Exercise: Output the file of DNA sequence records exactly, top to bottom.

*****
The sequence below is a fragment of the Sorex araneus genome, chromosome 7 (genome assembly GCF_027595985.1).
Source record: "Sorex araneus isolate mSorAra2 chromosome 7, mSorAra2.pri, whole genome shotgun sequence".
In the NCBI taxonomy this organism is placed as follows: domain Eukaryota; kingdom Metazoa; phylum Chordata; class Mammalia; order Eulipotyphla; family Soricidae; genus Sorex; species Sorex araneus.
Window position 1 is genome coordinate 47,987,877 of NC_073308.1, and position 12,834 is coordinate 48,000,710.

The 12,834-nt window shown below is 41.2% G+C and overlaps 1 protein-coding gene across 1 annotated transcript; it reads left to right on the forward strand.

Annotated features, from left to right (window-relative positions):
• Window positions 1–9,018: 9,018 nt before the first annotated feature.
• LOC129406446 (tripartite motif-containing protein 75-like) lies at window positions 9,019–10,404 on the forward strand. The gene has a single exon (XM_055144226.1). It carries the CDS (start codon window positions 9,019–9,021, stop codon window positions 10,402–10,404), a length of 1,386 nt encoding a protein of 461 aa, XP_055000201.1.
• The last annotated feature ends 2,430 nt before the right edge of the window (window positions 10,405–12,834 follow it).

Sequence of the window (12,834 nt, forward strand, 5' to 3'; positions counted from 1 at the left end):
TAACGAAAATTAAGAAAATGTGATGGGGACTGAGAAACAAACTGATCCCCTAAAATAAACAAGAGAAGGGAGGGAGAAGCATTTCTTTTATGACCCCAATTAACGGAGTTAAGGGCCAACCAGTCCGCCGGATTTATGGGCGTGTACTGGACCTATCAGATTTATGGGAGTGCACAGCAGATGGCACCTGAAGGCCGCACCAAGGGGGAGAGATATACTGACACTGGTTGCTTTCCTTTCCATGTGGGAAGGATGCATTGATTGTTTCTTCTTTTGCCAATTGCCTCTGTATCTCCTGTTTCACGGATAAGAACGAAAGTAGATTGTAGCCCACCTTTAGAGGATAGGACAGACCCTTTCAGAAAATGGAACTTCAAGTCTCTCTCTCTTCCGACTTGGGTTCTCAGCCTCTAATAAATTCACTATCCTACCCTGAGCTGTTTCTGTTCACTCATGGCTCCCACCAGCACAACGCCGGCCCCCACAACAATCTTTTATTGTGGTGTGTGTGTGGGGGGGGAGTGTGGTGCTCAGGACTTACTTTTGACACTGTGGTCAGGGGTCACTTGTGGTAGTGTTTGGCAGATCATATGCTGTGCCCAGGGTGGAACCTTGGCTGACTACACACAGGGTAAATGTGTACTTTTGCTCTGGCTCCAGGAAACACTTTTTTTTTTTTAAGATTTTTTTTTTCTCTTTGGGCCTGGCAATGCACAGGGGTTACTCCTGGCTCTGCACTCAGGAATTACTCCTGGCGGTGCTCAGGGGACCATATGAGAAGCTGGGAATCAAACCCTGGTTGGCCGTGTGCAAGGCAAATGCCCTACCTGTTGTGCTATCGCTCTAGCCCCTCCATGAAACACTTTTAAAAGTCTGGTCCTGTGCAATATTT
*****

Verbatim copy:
The sequence below is a fragment of the Sorex araneus genome, chromosome 7 (genome assembly GCF_027595985.1).
Source record: "Sorex araneus isolate mSorAra2 chromosome 7, mSorAra2.pri, whole genome shotgun sequence".
In the NCBI taxonomy this organism is placed as follows: domain Eukaryota; kingdom Metazoa; phylum Chordata; class Mammalia; order Eulipotyphla; family Soricidae; genus Sorex; species Sorex araneus.
Window position 1 is genome coordinate 47,987,877 of NC_073308.1, and position 12,834 is coordinate 48,000,710.

The 12,834-nt window shown below is 41.2% G+C and overlaps 1 protein-coding gene across 1 annotated transcript; it reads left to right on the forward strand.

Annotated features, from left to right (window-relative positions):
• Window positions 1–9,018: 9,018 nt before the first annotated feature.
• LOC129406446 (tripartite motif-containing protein 75-like) lies at window positions 9,019–10,404 on the forward strand. The gene has a single exon (XM_055144226.1). It carries the CDS (start codon window positions 9,019–9,021, stop codon window positions 10,402–10,404), a length of 1,386 nt encoding a protein of 461 aa, XP_055000201.1.
• The last annotated feature ends 2,430 nt before the right edge of the window (window positions 10,405–12,834 follow it).

Sequence of the window (12,834 nt, forward strand, 5' to 3'; positions counted from 1 at the left end):
TAACGAAAATTAAGAAAATGTGATGGGGACTGAGAAACAAACTGATCCCCTAAAATAAACAAGAGAAGGGAGGGAGAAGCATTTCTTTTATGACCCCAATTAACGGAGTTAAGGGCCAACCAGTCCGCCGGATTTATGGGCGTGTACTGGACCTATCAGATTTATGGGAGTGCACAGCAGATGGCACCTGAAGGCCGCACCAAGGGGGAGAGATATACTGACACTGGTTGCTTTCCTTTCCATGTGGGAAGGATGCATTGATTGTTTCTTCTTTTGCCAATTGCCTCTGTATCTCCTGTTTCACGGATAAGAACGAAAGTAGATTGTAGCCCACCTTTAGAGGATAGGACAGACCCTTTCAGAAAATGGAACTTCAAGTCTCTCTCTCTTCCGACTTGGGTTCTCAGCCTCTAATAAATTCACTATCCTACCCTGAGCTGTTTCTGTTCACTCATGGCTCCCACCAGCACAACGCCGGCCCCCACAACAATCTTTTATTGTGGTGTGTGTGTGGGGGGGGAGTGTGGTGCTCAGGACTTACTTTTGACACTGTGGTCAGGGGTCACTTGTGGTAGTGTTTGGCAGATCATATGCTGTGCCCAGGGTGGAACCTTGGCTGACTACACACAGGGTAAATGTGTACTTTTGCTCTGGCTCCAGGAAACACTTTTTTTTTTTTAAGATTTTTTTTTTCTCTTTGGGCCTGGCAATGCACAGGGGTTACTCCTGGCTCTGCACTCAGGAATTACTCCTGGCGGTGCTCAGGGGACCATATGAGAAGCTGGGAATCAAACCCTGGTTGGCCGTGTGCAAGGCAAATGCCCTACCTGTTGTGCTATCGCTCTAGCCCCTCCATGAAACACTTTTAAAAGTCTGGTCCTGTGCAATATTT